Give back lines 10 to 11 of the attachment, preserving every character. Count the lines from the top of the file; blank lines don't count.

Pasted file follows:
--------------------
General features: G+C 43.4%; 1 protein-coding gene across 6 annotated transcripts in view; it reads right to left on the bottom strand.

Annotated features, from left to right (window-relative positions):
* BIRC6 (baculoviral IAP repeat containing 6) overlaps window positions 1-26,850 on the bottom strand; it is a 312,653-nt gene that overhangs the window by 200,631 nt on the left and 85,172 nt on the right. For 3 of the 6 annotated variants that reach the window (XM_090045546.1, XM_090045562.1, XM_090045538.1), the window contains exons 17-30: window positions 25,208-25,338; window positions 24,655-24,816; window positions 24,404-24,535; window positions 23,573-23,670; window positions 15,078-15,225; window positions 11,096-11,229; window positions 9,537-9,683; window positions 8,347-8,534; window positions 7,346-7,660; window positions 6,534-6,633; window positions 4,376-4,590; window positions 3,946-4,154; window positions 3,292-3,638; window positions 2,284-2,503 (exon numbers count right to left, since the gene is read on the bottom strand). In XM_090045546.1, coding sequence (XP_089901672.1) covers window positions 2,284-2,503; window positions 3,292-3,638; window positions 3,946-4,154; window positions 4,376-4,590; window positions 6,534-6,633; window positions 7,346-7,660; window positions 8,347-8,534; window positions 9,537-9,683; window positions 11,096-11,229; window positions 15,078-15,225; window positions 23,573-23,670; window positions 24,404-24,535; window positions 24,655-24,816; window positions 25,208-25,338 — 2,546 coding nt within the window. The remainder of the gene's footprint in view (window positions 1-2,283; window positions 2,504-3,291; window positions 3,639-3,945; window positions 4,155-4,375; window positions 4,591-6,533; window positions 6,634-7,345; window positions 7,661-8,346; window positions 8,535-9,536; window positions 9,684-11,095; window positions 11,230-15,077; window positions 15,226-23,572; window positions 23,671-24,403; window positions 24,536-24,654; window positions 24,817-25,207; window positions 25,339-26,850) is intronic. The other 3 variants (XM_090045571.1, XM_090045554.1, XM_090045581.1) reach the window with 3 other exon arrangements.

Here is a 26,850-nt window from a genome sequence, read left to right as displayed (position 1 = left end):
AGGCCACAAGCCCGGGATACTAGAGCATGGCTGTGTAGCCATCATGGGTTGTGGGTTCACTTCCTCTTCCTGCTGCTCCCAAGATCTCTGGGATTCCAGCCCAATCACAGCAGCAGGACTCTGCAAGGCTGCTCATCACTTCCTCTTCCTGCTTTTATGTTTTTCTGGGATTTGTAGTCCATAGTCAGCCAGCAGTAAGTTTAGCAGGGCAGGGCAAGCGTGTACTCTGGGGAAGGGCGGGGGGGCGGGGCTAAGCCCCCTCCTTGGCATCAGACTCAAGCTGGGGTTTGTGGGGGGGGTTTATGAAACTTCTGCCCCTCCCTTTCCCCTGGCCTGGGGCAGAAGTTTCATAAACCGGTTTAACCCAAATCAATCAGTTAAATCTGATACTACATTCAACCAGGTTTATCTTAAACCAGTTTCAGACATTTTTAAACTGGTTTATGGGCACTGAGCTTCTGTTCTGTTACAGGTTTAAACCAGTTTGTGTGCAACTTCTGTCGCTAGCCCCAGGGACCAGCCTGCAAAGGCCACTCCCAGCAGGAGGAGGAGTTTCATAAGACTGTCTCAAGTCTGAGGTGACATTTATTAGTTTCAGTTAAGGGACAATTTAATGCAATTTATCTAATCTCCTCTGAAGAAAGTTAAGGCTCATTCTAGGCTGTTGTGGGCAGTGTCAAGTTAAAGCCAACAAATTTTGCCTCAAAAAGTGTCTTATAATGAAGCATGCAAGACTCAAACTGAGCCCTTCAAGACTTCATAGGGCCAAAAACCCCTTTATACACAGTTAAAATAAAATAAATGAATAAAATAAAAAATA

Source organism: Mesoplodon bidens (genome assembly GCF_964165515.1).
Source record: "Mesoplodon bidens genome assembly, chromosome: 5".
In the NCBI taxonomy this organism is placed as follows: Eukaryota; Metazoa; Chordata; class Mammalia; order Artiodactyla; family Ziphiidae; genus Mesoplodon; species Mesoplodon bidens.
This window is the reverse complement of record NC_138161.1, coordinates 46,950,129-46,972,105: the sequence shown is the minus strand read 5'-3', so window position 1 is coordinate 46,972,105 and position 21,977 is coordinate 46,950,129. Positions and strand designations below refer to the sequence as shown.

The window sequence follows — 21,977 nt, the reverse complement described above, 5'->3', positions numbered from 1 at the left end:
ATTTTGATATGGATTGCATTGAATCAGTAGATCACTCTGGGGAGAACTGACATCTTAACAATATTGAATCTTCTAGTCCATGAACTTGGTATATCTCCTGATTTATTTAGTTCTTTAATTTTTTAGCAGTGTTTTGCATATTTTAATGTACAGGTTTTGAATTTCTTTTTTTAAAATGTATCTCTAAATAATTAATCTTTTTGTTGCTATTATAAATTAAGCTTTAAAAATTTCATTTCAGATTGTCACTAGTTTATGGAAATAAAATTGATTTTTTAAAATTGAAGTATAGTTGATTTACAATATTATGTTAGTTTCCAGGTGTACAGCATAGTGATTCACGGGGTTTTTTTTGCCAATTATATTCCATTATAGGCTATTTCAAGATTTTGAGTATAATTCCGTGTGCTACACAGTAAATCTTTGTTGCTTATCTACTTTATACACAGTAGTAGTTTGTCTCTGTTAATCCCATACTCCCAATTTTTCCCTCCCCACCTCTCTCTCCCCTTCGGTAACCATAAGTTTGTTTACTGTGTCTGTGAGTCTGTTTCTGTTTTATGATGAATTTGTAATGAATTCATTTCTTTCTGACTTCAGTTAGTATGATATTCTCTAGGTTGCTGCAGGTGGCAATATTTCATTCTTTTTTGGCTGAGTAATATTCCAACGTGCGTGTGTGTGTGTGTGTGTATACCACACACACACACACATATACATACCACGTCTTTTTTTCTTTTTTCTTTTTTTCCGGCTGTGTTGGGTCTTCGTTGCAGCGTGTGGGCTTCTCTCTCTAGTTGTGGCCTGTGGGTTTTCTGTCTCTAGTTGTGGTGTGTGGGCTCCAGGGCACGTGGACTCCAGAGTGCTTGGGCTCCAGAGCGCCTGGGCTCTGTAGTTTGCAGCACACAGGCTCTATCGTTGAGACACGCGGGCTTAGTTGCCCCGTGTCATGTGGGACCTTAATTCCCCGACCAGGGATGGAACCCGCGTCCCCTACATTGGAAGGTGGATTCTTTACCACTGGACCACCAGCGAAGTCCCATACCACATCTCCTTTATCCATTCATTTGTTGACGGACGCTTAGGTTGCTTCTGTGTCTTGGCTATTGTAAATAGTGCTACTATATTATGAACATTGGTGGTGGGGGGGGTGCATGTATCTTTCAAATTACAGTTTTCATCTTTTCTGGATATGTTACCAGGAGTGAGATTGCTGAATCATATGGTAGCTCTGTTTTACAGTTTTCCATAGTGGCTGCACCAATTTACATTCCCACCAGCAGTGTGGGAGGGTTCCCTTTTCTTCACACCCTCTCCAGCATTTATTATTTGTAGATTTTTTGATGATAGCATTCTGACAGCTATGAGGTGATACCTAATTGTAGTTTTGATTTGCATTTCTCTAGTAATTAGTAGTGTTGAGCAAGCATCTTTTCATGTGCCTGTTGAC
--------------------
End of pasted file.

The window sequence follows — 21,977 nt, the reverse complement described above, 5'->3', positions numbered from 1 at the left end:
ATTTTGATATGGATTGCATTGAATCAGTAGATCACTCTGGGGAGAACTGACATCTTAACAATATTGAATCTTCTAGTCCATGAACTTGGTATATCTCCTGATTTATTTAGTTCTTTAATTTTTTAGCAGTGTTTTGCATATTTTAATGTACAGGTTTTGAATTTCTTTTTTTAAAATGTATCTCTAAATAATTAATCTTTTTGTTGCTATTATAAATTAAGCTTTAAAAATTTCATTTCAGATTGTCACTAGTTTATGGAAATAAAATTGATTTTTTAAAATTGAAGTATAGTTGATTTACAATATTATGTTAGTTTCCAGGTGTACAGCATAGTGATTCACGGGGTTTTTTTTGCCAATTATATTCCATTATAGGCTATTTCAAGATTTTGAGTATAATTCCGTGTGCTACACAGTAAATCTTTGTTGCTTATCTACTTTATACACAGTAGTAGTTTGTCTCTGTTAATCCCATACTCCCAATTTTTCCCTCCCCACCTCTCTCTCCCCTTCGGTAACCATAAGTTTGTTTACTGTGTCTGTGAGTCTGTTTCTGTTTTATGATGAATTTGTAATGAATTCATTTCTTTCTGACTTCAGTTAGTATGATATTCTCTAGGTTGCTGCAGGTGGCAATATTTCATTCTTTTTTGGCTGAGTAATATTCCAACGTGCGTGTGTGTGTGTGTGTGTATACCACACACACACACACATATACATACCACGTCTTTTTTTCTTTTTTCTTTTTTTCCGGCTGTGTTGGGTCTTCGTTGCAGCGTGTGGGCTTCTCTCTCTAGTTGTGGCCTGTGGGTTTTCTGTCTCTAGTTGTGGTGTGTGGGCTCCAGGGCACGTGGACTCCAGAGTGCTTGGGCTCCAGAGCGCCTGGGCTCTGTAGTTTGCAGCACACAGGCTCTATCGTTGAGACACGCGGGCTTAGTTGCCCCGTGTCATGTGGGACCTTAATTCCCCGACCAGGGATGGAACCCGCGTCCCCTACATTGGAAGGTGGATTCTTTACCACTGGACCACCAGCGAAGTCCCATACCACATCTCCTTTATCCATTCATTTGTTGACGGACGCTTAGGTTGCTTCTGTGTCTTGGCTATTGTAAATAGTGCTACTATATTATGAACATTGGTGGTGGGGGGGGTGCATGTATCTTTCAAATTACAGTTTTCATCTTTTCTGGATATGTTACCAGGAGTGAGATTGCTGAATCATATGGTAGCTCTGTTTTACAGTTTTCCATAGTGGCTGCACCAATTTACATTCCCACCAGCAGTGTGGGAGGGTTCCCTTTTCTTCACACCCTCTCCAGCATTTATTATTTGTAGATTTTTTGATGATAGCATTCTGACAGCTATGAGGTGATACCTAATTGTAGTTTTGATTTGCATTTCTCTAGTAATTAGTAGTGTTGAGCAAGCATCTTTTCATGTGCCTGTTGAC